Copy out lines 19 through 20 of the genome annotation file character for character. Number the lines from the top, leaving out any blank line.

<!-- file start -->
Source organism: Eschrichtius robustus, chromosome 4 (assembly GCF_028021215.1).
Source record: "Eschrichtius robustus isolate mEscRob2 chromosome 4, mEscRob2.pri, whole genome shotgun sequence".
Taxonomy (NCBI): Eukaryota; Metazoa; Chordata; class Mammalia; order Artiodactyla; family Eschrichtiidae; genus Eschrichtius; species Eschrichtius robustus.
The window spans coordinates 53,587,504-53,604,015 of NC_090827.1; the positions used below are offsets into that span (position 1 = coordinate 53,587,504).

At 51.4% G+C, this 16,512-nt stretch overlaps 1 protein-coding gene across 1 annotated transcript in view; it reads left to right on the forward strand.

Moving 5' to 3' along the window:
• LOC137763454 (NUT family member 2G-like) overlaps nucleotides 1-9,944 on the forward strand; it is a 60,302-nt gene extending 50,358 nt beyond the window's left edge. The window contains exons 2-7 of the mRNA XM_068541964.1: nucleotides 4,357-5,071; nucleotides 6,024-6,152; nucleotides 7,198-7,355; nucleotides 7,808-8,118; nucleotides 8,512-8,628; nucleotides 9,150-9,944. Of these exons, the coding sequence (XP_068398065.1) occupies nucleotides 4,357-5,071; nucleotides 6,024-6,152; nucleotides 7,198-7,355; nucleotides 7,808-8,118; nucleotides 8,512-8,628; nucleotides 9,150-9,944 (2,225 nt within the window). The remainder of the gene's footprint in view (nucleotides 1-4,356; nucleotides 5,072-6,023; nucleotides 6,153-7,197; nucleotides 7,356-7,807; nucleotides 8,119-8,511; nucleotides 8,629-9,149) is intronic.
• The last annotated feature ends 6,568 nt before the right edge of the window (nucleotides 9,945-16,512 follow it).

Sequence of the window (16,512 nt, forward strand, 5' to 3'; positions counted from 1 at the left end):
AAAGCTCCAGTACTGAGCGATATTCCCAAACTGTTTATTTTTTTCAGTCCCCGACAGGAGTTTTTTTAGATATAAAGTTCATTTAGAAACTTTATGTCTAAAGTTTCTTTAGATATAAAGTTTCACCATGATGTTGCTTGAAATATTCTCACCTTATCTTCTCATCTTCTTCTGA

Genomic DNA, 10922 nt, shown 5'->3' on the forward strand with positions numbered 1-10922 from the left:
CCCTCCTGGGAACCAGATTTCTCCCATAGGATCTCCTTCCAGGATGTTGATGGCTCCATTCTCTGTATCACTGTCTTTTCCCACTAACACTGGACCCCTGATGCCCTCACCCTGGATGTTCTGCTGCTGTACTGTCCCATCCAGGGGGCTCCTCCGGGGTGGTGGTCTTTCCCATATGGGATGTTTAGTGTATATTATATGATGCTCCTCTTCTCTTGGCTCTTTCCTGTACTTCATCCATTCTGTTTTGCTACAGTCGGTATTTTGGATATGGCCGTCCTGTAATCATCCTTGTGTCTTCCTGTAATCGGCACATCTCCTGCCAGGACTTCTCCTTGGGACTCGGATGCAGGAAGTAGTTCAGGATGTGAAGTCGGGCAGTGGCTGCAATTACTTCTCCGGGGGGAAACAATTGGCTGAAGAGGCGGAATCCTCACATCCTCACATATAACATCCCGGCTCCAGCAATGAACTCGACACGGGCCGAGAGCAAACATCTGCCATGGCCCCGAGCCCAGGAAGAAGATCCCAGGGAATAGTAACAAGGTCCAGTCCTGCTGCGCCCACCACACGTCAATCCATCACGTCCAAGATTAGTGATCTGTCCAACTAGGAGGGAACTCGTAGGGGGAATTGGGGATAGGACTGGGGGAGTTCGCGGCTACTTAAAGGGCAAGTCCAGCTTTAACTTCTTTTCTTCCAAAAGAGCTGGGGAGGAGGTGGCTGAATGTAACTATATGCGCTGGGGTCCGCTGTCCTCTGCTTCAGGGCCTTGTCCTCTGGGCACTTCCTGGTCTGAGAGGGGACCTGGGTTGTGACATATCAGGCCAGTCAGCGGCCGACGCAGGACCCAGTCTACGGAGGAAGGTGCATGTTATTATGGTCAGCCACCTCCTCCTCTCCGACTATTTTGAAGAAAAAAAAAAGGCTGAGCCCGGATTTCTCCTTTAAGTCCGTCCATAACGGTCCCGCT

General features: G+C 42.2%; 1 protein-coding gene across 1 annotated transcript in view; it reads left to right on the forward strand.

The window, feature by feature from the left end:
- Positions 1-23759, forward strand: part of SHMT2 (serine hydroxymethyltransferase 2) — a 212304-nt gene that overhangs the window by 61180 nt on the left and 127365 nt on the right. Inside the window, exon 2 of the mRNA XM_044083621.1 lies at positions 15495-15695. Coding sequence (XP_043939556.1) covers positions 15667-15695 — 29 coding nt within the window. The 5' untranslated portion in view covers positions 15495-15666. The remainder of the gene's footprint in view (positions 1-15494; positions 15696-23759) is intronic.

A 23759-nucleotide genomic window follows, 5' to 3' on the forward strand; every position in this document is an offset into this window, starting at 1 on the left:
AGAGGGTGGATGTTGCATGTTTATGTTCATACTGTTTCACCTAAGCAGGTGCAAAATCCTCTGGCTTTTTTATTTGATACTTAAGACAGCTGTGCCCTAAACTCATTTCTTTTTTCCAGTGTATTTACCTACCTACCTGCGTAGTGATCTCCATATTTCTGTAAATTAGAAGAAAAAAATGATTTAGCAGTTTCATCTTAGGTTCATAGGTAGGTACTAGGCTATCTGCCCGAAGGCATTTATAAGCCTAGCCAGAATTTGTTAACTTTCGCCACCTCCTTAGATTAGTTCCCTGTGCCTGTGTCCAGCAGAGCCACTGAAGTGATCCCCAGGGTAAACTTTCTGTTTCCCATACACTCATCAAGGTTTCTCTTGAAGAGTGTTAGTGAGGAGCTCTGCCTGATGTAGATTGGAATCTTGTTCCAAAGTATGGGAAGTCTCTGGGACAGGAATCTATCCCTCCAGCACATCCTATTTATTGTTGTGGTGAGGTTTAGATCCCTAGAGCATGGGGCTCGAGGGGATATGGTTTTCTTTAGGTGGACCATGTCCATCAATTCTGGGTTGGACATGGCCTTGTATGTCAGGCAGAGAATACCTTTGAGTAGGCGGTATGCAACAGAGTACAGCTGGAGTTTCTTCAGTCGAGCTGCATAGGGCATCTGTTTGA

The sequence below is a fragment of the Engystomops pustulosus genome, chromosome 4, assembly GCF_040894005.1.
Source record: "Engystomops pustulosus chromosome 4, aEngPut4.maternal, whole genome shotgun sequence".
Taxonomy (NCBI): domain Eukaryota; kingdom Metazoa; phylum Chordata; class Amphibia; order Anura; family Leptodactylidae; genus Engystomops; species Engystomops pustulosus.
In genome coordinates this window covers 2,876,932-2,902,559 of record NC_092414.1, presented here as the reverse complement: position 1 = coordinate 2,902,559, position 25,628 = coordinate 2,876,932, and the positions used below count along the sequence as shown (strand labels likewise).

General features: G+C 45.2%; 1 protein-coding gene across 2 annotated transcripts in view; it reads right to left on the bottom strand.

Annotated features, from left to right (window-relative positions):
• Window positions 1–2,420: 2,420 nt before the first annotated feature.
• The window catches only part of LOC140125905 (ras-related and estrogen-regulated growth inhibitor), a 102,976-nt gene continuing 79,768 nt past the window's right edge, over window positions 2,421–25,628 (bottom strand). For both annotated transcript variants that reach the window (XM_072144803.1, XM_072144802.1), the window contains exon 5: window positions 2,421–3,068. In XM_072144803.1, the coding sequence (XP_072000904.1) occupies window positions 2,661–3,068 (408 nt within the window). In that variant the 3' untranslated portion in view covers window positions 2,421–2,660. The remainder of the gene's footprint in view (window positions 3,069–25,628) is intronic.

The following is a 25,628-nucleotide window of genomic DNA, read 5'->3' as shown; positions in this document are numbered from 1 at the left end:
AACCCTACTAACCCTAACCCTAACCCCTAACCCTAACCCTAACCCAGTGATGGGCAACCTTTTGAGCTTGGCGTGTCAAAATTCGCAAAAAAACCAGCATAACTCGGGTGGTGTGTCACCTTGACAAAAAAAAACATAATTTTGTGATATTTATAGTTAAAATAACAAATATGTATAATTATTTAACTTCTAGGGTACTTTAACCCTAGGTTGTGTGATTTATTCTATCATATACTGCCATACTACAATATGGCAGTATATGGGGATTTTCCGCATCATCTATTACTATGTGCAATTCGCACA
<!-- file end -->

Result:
Source record: "Engystomops pustulosus chromosome 4, aEngPut4.maternal, whole genome shotgun sequence".
Taxonomy (NCBI): domain Eukaryota; kingdom Metazoa; phylum Chordata; class Amphibia; order Anura; family Leptodactylidae; genus Engystomops; species Engystomops pustulosus.